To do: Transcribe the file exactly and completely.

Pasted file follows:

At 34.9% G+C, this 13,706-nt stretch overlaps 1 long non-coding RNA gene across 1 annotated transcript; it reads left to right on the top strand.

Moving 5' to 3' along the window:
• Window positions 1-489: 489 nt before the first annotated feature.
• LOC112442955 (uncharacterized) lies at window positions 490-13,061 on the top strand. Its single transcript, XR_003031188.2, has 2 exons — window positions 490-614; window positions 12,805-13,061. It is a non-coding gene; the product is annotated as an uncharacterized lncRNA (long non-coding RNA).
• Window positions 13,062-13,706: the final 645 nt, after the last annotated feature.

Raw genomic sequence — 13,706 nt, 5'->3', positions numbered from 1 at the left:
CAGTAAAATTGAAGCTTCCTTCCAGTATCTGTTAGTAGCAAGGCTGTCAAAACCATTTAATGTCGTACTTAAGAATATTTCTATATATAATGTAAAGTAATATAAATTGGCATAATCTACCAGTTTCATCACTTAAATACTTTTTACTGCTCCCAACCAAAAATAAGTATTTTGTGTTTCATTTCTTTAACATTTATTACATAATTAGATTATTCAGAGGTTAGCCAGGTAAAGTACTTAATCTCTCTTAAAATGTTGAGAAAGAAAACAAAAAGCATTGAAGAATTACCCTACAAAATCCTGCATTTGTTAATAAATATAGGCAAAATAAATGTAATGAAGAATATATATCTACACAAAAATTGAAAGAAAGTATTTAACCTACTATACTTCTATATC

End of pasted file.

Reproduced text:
At 34.9% G+C, this 13,706-nt stretch overlaps 1 long non-coding RNA gene across 1 annotated transcript; it reads left to right on the top strand.

Moving 5' to 3' along the window:
• Window positions 1-489: 489 nt before the first annotated feature.
• LOC112442955 (uncharacterized) lies at window positions 490-13,061 on the top strand. Its single transcript, XR_003031188.2, has 2 exons — window positions 490-614; window positions 12,805-13,061. It is a non-coding gene; the product is annotated as an uncharacterized lncRNA (long non-coding RNA).
• Window positions 13,062-13,706: the final 645 nt, after the last annotated feature.

Raw genomic sequence — 13,706 nt, 5'->3', positions numbered from 1 at the left:
CAGTAAAATTGAAGCTTCCTTCCAGTATCTGTTAGTAGCAAGGCTGTCAAAACCATTTAATGTCGTACTTAAGAATATTTCTATATATAATGTAAAGTAATATAAATTGGCATAATCTACCAGTTTCATCACTTAAATACTTTTTACTGCTCCCAACCAAAAATAAGTATTTTGTGTTTCATTTCTTTAACATTTATTACATAATTAGATTATTCAGAGGTTAGCCAGGTAAAGTACTTAATCTCTCTTAAAATGTTGAGAAAGAAAACAAAAAGCATTGAAGAATTACCCTACAAAATCCTGCATTTGTTAATAAATATAGGCAAAATAAATGTAATGAAGAATATATATCTACACAAAAATTGAAAGAAAGTATTTAACCTACTATACTTCTATATC